CSMBD16-Big Data Analytics

Module Provider: School of Mathematical, Physical and Computational Sciences
Number of credits: 10 [5 ECTS credits]
Terms in which taught: Autumn term module
Non-modular pre-requisites:
Co-requisites: CSMCC16 Cloud Computing CSMDM16 Data Analytics and Mining
Modules excluded: SEMBD13 Big Data Analytics
Module version for: 2016/7

Module Convenor: Dr Frederic Stahl

Email: f.t.stahl@reading.ac.uk

Summary module description:

The analysis of Big Data is not just the analysis of very large data sources, even though this is part of it. Typically data comprises four aspects, Volume, Velocity, Variety, and Veracity. This view on Big Data is commonly accepted. Volume refers to the actual size of the data, here computationally well scaling methods are needed; Velocity refers to the very fast generation of data, here data stream processing methods are needed for time critical applications; Variety refers to the different types of data, possibly unstructured data such as video streams, click streams or audio files; Veracity refers to the challenge of establishing the trust of decision makers in the Knowledge extracted from Big Data Analytics techniques.

This unit’s aim is to address these aspects and challenges of Big Data Analytics by introducing scalable parallel data mining algorithms which can be executed on computer clusters such as Hadoop; the introduction of data stream mining techniques and algorithms for the analysis of high velocity data; the introduction to sentiment analysis techniques for unstructured data such as micro-blogging data and social network data; and the introduction of scalable recommender systems. A further aim of the unit is to introduce software systems used for Big Data Analytics such as Hadoop and Mahout.

Assessable learning outcomes:
1. The students will be able to discuss, identify and describe challenges of Big Data Analytics. Furthermore the students will be able to appraise relevant algorithms, tools and techniques to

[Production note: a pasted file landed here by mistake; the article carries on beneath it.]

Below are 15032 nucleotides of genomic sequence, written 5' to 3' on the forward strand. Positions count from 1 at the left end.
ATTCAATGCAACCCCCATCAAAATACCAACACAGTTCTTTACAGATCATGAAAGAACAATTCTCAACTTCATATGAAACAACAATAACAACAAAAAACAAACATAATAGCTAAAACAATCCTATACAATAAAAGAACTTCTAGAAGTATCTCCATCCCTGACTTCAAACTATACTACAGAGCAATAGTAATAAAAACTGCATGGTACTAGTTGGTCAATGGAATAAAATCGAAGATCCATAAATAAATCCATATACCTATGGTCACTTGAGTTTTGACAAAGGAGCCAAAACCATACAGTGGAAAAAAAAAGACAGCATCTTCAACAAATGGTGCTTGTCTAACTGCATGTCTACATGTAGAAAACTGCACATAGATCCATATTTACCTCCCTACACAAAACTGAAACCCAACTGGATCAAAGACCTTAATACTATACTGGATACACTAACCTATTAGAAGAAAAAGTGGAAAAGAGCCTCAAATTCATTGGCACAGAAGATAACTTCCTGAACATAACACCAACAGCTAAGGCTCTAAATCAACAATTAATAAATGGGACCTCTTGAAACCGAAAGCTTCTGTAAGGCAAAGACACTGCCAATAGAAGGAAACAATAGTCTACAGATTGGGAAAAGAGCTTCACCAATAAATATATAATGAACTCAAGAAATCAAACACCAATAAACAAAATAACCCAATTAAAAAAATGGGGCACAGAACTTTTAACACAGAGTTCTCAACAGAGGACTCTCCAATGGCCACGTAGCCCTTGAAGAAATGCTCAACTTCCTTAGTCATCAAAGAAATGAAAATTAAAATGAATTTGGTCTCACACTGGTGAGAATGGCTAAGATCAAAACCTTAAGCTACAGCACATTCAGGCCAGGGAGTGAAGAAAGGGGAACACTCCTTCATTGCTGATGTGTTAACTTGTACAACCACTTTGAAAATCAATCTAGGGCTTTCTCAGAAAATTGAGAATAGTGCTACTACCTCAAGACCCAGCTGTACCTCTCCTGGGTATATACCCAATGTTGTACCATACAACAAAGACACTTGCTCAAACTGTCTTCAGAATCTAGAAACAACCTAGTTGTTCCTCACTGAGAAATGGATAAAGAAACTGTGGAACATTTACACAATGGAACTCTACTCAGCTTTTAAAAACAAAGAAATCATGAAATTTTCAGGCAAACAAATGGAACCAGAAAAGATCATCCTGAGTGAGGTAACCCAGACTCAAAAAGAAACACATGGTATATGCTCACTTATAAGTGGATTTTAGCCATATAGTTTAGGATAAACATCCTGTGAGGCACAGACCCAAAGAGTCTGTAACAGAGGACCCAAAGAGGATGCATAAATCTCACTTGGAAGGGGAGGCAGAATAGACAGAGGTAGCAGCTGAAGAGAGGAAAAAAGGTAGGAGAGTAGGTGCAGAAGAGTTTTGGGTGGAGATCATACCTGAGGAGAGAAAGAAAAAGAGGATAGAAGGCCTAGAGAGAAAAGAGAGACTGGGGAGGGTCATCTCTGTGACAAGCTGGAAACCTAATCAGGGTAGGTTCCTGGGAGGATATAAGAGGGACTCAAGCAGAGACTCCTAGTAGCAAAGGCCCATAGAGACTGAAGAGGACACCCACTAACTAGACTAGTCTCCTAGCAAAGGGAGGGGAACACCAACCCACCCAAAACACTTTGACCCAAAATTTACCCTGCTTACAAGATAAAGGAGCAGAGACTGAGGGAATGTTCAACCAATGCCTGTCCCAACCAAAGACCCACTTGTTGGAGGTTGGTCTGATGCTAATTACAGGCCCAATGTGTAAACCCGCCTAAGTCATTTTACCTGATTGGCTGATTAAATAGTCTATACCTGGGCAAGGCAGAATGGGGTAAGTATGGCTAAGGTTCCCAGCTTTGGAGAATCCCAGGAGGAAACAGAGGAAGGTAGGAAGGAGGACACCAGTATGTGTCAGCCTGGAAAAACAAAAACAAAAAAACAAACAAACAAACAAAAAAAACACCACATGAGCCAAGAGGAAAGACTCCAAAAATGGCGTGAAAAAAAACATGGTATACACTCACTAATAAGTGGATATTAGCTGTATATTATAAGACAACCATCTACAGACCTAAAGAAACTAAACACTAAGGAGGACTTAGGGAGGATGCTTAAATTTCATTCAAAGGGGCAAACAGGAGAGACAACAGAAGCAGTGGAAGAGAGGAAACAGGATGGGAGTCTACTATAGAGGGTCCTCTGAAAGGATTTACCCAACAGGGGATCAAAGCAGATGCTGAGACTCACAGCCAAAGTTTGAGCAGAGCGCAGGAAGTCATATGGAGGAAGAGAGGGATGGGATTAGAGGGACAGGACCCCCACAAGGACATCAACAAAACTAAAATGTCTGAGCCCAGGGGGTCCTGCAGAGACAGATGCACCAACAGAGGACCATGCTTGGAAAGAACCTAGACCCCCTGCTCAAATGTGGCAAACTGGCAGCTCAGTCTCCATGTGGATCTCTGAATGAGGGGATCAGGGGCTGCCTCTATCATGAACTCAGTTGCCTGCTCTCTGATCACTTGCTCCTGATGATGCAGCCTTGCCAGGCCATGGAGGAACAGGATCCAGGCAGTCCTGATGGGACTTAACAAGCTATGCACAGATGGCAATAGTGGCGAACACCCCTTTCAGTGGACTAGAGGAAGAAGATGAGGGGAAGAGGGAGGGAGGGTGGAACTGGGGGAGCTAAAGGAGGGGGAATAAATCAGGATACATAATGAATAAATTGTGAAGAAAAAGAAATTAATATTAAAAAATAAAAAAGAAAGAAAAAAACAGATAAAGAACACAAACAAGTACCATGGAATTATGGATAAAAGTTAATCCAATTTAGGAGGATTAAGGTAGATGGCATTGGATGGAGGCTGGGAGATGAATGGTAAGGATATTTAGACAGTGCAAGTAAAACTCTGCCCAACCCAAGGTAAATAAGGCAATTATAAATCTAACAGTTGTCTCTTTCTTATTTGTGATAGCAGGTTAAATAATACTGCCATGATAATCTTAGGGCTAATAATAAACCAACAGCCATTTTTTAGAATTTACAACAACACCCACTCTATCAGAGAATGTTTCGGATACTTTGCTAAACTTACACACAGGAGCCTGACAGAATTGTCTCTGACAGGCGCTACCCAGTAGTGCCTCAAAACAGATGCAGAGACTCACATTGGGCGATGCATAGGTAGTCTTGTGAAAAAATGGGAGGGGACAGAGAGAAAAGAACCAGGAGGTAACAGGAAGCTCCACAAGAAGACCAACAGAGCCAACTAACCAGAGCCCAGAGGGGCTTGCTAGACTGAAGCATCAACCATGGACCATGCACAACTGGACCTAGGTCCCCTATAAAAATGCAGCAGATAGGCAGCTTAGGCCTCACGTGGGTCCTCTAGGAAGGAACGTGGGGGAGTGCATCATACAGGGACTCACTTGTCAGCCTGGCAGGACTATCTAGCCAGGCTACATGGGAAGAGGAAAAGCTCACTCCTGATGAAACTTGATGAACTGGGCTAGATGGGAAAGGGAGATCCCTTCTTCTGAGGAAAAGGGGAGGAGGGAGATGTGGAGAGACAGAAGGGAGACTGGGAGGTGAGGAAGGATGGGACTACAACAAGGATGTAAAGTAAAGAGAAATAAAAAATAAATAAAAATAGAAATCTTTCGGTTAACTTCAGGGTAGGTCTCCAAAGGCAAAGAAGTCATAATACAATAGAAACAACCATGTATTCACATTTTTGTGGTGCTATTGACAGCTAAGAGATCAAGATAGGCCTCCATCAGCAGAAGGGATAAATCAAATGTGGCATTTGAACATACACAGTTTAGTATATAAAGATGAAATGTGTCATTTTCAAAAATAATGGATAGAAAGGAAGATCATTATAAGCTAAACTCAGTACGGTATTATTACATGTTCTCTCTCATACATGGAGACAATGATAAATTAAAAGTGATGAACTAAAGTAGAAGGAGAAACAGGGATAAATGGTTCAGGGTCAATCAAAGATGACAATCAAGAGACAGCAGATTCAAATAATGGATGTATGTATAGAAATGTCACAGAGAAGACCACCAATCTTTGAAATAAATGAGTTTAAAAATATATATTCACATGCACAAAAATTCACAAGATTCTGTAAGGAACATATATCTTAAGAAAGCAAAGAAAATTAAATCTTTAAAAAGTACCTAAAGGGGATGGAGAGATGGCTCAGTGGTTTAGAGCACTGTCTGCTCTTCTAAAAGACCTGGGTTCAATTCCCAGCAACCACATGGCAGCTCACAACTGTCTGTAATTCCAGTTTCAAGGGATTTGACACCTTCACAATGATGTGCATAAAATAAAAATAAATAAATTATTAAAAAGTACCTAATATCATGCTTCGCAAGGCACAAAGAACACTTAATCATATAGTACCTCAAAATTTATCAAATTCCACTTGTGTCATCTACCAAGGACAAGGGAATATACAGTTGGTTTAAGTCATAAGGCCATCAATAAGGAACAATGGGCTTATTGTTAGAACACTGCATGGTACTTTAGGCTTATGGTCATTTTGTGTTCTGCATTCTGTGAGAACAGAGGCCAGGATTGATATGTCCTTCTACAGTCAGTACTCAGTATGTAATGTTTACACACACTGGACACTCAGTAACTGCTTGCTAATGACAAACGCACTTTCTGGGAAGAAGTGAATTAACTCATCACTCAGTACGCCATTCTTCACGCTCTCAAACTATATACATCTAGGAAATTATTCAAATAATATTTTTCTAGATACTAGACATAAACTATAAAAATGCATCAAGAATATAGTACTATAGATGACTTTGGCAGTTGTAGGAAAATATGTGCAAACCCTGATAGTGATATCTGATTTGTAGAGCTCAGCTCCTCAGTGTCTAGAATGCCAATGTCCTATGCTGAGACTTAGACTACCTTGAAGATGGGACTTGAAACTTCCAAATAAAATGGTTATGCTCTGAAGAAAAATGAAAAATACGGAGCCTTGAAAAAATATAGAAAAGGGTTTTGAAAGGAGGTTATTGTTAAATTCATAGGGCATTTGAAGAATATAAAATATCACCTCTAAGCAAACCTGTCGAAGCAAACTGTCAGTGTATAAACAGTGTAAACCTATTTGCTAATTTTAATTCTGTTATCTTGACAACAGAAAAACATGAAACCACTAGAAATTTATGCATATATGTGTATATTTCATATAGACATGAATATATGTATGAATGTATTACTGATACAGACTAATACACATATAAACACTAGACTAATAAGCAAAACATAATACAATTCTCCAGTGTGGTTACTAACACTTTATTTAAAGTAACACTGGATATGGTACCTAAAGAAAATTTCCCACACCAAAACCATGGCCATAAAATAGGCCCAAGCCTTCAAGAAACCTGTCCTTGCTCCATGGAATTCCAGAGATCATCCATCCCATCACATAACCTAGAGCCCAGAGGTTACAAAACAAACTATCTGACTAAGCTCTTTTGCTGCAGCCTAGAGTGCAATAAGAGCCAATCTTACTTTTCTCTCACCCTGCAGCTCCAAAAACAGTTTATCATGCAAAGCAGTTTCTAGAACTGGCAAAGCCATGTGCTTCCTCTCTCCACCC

tackle these challenges.
2. The students will learn how to apply Big Data Analytics techniques and algorithms to solve challenges in Big Data Analytics.
3. The students will be able to analyse complex Big Data Analytics problems, develop and appraise analytics techniques to tackle the problems and evaluate solutions.
4. The students will learn how to redefine and modify solutions from analytics problems, so they can be applied to new but similar problems.

Additional outcomes:
The students will recognise real world applications of Big Data Analytics and also demonstrate how to deploy and evaluate data mining applications for Big Data on computer clusters.

Outline content:
• Introduction to Big Data Analytics principles and challenges.
• Data mining techniques and tools for Large Data Set Analysis, in particular parallel data mining techniques.
• Data mining algorithms and tools for the analysis of fast streaming real time data.
• Data mining techniques for building recommender systems.
• Date mining techniques and algorithms for unstructured data analysis.

Reading List:
Essential Text:
Data Mining, Concepts and Techniques, (Second Edition)
Jiawei Han, Micheline Kamber
Morgan Kaufmann Publishers, March 2006.
ISBN: 978-1-55860-901-3

Mahout in Action
Sean Owen, Robin Anil, Ted Dunning, and Ellen Friedman
ISBN 9781935182689

Further reading:
Data Mining: Practical Machine Learning Tools and Techniques (Second Edition)
Ian H. Witten, Eibe Frank

Brief description of teaching and learning methods:
The module comprises lectures (20 hours), practical sessions (10 hours) and a major coursework. The lectures introduce the basic concepts, methodologies of advanced Data Analytics. The students will gain more insights and skills in the taught subjects through reading assignments and hands-on activities on Big Data Analytics through practical sessions. A final coursework will allow the students to apply some of the concepts learned to a practical case.

Contact hours:
  Autumn Spring Summer
Lectures 20
Practicals classes and workshops 10
Guided independent study 70
Total hours by term 100.00
Total hours for module 100.00

Summative Assessment Methods:
Method Percentage
Written exam 50
Project output other than dissertation 50

Other information on summative assessment:
- Final project (50%)
- Final exam: one hour and half hour paper comprising module-related questions (50%)

Formative assessment methods:

Penalties for late submission:
Penalties for late submission on this module are in accordance with the University policy. Please refer to page 5 of the Postgraduate Guide to Assessment for further information: http://www.reading.ac.uk/internal/exams/student/exa-guidePG.aspx

Length of examination:
1.5 hours

Requirements for a pass:
50% overall module mark

Reassessment arrangements:
Resit by examination.

Additional Costs (specified where applicable):
1) Required text books:
2) Specialist equipment or materials:
3) Specialist clothing, footwear or headgear:
4) Printing and binding:
5) Computers and devices with a particular specification:
6) Travel, accommodation and subsistence:

Last updated: 4 January 2017

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